Bing outage shows just how little competition Google search really has

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Bing outage shows just how little competition Google search really has


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Bing, Microsoft’s search engine platform, went down in the very early morning today. That meant that searches from Microsoft’s Edge browsers that had yet to change their default providers didn’t work. It also meant that services relying on Bing’s search API—Microsoft’s own Copilot, ChatGPT search, Yahoo, Ecosia, and DuckDuckGo—similarly failed.

Services were largely restored by the morning Eastern work hours, but the timing feels apt, concerning, or some combination of the two. Google, the consistently dominating search platform, just last week announced and debuted AI Overviews as a default addition to all searches. If you don’t want an AI response but still want to use Google, you can hunt down the new “Web” option in a menu, or you can, per Ernie Smith, tack “&udm=14” onto your search or use Smith’s own “Konami code” shortcut page.

If dismay about AI’s hallucinations, power draw, or pizza recipes concern you—along with perhaps broader Google issues involving privacy, tracking, news, SEO, or monopoly power—most of your other major options were brought down by a single API outage this morning. Moving past that kind of single point of vulnerability will take some work, both by the industry and by you, the person wondering if there’s a real alternative.

Search engine market share, as measured by StatCounter, April 2023–April 2024.

Search engine market share, as measured by StatCounter, April 2023–April 2024.

StatCounter

Upward of a billion dollars a year

The overwhelming majority of search tools offering an “alternative” to Google are using Google, Bing, or Yandex, the three major search engines that maintain massive global indexes. Yandex, being based in Russia, is a non-starter for many people around the world at the moment. Bing offers its services widely, most notably to DuckDuckGo, but its ad-based revenue model and privacy particulars have caused some friction there in the past. Before his company was able to block more of Microsoft’s own tracking scripts, DuckDuckGo CEO and founder Gabriel Weinberg explained in a Reddit reply why firms like his weren’t going the full DIY route:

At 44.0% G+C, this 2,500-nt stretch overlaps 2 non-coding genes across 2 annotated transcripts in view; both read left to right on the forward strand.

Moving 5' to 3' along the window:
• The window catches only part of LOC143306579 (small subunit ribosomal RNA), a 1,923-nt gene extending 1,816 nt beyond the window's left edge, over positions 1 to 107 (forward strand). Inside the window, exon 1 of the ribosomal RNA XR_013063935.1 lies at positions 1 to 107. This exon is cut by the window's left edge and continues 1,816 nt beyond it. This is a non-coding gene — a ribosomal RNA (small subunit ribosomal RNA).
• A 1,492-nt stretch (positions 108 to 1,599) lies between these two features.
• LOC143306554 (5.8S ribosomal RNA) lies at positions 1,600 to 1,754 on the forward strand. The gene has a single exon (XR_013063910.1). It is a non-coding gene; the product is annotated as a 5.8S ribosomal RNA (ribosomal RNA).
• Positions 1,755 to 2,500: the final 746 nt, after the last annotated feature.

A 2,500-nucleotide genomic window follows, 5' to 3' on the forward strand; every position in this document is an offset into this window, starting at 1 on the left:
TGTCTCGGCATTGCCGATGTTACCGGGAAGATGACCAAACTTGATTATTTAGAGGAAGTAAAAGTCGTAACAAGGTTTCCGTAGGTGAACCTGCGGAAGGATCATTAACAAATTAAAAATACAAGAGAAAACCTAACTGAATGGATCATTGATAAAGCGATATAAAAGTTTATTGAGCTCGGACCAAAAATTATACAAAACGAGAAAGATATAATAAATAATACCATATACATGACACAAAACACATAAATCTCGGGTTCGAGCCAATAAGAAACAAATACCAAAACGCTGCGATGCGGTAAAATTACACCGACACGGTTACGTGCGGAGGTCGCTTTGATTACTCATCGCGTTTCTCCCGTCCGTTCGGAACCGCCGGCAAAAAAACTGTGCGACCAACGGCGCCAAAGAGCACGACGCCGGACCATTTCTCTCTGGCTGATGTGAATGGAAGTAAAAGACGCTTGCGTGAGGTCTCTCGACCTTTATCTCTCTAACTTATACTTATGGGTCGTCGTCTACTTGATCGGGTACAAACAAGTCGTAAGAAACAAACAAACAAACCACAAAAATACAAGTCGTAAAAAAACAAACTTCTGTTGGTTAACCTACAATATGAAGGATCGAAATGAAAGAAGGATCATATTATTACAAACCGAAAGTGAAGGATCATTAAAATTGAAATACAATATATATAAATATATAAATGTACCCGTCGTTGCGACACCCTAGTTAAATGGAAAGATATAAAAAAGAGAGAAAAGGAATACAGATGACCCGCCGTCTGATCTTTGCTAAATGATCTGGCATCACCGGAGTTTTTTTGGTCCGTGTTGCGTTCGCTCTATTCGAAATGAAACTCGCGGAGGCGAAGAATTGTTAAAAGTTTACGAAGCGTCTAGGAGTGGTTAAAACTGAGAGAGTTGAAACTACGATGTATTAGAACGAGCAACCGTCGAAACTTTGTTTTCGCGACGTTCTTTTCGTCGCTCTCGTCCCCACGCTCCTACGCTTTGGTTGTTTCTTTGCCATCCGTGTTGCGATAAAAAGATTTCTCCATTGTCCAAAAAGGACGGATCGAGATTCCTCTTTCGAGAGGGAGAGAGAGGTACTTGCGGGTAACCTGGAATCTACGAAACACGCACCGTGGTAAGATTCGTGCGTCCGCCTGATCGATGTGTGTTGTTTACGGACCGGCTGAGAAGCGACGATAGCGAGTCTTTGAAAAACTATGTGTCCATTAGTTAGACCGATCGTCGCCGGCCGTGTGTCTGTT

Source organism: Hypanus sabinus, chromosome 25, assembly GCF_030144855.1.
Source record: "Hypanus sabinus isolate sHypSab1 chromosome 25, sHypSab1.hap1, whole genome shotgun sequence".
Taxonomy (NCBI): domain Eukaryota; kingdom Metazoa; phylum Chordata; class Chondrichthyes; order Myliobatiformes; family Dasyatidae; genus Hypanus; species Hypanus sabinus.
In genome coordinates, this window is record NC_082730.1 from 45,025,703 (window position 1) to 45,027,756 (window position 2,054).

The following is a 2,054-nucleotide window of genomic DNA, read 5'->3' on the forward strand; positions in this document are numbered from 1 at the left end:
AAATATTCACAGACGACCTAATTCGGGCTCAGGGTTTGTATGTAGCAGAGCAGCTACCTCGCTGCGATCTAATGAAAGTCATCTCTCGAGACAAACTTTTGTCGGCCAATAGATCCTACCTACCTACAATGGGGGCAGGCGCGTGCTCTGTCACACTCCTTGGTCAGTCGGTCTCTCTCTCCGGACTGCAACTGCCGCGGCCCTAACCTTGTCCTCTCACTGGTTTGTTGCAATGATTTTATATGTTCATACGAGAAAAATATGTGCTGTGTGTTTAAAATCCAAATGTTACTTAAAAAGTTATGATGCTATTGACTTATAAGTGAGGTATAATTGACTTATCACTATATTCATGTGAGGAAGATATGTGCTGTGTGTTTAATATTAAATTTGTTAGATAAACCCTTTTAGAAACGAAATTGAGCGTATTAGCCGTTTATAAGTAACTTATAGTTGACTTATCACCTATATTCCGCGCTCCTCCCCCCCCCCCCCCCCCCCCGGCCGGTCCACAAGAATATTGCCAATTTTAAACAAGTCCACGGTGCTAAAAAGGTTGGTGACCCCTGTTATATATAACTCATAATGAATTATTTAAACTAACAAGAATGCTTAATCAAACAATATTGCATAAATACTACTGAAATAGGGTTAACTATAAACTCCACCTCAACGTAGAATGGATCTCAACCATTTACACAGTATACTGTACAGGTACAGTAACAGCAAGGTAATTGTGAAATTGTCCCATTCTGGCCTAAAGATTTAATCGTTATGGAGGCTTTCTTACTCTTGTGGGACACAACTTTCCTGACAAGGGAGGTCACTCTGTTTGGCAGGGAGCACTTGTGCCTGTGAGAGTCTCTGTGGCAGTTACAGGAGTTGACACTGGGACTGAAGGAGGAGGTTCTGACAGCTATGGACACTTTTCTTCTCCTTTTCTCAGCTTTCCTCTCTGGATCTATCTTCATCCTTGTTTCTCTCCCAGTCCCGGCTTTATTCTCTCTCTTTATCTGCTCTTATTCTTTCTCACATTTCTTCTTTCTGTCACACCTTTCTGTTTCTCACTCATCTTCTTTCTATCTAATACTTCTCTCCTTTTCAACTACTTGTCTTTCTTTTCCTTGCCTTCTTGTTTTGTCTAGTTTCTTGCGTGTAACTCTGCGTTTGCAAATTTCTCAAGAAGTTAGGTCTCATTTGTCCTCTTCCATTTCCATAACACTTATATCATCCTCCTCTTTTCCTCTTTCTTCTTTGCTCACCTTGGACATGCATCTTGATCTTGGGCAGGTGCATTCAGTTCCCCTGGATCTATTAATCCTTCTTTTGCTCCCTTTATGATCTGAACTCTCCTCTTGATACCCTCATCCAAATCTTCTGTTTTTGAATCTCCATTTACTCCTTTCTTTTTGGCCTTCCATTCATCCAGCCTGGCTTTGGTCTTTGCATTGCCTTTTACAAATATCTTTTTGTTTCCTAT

… [W]e source most of our traditional links and images privately from Bing … Really only two companies (Google and Microsoft) have a high-quality global web link index (because I believe it costs upwards of a billion dollars a year to do), and so literally every other global search engine needs to bootstrap with one or both of them to provide a mainstream search product. The same is true for maps btw — only the biggest companies can similarly afford to put satellites up and send ground cars to take streetview pictures of every neighborhood.

Bing makes Microsoft money, if not quite profit yet. It’s in Microsoft’s interest to keep its search index stocked and API open, even if its focus is almost entirely on its own AI chatbot version of Bing. Yet if Microsoft decided to pull API access, or it became unreliable, Google’s default position gets even stronger. What would non-conformists have to choose from then?



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